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The dynamics and collapse of antisunward propagating density discontinuities ("blobs") in the streamer belt

Victor Eselevich


It is shown that antisunward propagating mass inhomoegenities with a typical lifetime of about several hours are randomly produced inside ray structures of the streamer belt. Plots of their velocity increase with increasing R are similar to those obtained in [Sheeley et al., Astrophys. J., 485, 472, 1997] for "blobs" carried away by the bulk solar wind. When the "blob's" velocity with respect to the main solar wind is larger than the local sound velocity, a "blob" collapse phenomenon is observed, implying that as the "blob" moves away from the Sun, its leading edge is decelerated and its trailing edge is accelerated. This results in an abrupt decrease in its longitudinal size and in an increase of plasma density inside it. The shock formation at the "blob's" leading edge is regarded as one plausible reason for the deceleration.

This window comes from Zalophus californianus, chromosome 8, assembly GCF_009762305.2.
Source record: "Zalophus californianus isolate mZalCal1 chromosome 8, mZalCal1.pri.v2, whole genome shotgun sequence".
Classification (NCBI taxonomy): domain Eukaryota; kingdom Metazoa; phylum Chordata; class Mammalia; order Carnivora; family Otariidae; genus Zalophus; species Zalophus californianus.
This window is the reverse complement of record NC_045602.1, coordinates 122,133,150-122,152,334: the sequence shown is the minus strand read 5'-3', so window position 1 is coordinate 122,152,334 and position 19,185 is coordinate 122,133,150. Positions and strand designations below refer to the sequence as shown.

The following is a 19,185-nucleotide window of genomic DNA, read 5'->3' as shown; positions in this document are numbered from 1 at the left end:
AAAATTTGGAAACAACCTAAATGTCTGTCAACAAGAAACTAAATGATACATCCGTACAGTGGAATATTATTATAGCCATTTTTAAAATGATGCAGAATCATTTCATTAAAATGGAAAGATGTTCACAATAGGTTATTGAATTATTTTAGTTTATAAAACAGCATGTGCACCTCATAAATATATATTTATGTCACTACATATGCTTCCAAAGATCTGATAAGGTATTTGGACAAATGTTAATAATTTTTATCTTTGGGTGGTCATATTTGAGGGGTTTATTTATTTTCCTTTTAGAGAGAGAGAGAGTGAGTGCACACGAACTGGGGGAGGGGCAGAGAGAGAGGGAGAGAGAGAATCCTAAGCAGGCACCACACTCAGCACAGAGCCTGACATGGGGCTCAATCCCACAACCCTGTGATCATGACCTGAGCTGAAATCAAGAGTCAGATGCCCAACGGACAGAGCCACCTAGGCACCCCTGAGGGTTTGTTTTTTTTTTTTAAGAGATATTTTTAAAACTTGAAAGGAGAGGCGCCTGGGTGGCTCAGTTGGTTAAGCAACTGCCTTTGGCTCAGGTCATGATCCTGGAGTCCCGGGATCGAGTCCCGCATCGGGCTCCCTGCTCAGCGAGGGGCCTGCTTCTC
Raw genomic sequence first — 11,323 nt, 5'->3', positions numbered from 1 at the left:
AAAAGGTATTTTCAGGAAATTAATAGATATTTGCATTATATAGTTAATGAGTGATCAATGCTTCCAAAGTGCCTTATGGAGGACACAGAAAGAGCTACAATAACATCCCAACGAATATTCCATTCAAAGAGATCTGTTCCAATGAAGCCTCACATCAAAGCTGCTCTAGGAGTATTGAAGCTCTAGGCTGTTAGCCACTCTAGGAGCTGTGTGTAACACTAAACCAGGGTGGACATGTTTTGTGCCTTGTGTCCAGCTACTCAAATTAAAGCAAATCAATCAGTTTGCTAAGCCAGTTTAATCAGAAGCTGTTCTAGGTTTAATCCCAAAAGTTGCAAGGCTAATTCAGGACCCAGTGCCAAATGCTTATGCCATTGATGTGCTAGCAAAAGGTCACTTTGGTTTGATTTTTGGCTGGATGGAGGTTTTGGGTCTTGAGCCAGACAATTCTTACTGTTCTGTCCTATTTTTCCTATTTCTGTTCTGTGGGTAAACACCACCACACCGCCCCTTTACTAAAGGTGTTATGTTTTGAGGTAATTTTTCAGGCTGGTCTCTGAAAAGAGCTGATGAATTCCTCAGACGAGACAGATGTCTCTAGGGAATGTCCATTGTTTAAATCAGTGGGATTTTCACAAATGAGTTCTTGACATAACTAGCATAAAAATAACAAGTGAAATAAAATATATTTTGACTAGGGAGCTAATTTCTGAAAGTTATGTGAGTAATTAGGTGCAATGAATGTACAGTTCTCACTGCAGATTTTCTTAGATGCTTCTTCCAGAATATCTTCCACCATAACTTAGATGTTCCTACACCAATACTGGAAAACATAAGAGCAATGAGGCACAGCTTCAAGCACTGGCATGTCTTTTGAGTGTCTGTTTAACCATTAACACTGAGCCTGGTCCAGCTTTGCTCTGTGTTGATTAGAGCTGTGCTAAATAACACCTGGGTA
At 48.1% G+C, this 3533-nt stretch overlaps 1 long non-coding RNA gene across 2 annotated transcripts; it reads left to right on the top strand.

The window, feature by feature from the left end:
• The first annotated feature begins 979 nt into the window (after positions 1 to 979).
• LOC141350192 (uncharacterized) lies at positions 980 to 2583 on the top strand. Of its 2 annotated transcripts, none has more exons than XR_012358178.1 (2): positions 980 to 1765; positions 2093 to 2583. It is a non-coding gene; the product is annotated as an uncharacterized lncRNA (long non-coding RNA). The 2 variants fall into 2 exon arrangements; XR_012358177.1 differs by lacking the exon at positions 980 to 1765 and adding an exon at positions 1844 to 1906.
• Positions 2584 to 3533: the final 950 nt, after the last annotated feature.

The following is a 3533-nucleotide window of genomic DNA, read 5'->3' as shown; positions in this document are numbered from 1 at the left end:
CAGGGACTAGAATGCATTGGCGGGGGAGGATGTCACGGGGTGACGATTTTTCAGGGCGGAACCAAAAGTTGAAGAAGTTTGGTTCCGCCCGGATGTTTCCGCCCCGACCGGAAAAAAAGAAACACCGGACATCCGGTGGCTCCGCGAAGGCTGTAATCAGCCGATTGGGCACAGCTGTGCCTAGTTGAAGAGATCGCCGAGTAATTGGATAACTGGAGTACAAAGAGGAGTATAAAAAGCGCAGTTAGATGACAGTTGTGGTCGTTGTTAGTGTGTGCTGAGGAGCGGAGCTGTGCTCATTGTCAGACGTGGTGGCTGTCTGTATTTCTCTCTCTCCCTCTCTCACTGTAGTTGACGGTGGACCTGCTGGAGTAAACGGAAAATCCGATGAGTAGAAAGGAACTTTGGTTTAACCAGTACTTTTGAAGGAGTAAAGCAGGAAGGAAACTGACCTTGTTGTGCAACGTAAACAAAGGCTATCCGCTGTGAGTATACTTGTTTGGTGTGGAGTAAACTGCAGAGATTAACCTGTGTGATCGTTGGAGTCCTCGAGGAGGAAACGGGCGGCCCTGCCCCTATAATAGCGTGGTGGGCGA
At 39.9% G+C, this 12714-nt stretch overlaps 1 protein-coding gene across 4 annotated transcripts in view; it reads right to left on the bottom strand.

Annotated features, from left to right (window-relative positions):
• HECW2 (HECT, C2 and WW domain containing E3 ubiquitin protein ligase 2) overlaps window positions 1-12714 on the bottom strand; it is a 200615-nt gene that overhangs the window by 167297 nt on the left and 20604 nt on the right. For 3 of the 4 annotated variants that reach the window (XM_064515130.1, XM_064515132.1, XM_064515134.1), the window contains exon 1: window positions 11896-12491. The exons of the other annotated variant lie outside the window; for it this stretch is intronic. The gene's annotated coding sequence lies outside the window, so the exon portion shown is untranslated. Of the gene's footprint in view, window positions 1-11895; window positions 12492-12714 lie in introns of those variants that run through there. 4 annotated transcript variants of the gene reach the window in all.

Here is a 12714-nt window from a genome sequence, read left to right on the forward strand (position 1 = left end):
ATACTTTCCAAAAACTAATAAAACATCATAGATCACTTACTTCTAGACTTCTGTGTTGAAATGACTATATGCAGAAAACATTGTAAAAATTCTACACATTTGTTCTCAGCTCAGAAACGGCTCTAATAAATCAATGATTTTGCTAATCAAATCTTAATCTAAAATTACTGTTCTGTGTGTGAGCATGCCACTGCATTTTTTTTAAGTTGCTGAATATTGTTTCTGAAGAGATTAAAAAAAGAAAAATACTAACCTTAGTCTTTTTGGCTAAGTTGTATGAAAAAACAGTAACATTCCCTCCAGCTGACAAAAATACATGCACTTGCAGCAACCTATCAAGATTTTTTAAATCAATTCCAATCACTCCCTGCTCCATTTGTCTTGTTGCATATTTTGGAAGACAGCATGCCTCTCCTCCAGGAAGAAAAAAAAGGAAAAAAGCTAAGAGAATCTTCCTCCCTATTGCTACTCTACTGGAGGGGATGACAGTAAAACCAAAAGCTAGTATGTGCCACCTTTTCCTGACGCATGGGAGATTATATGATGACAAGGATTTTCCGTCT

authors:  V.G. Eselevich and M. V. Eselevich

    organization  Institute of Solar-Terrestrial Physics, Irkutsk, Russia, (E-mail:esel@iszf.irk.ru)

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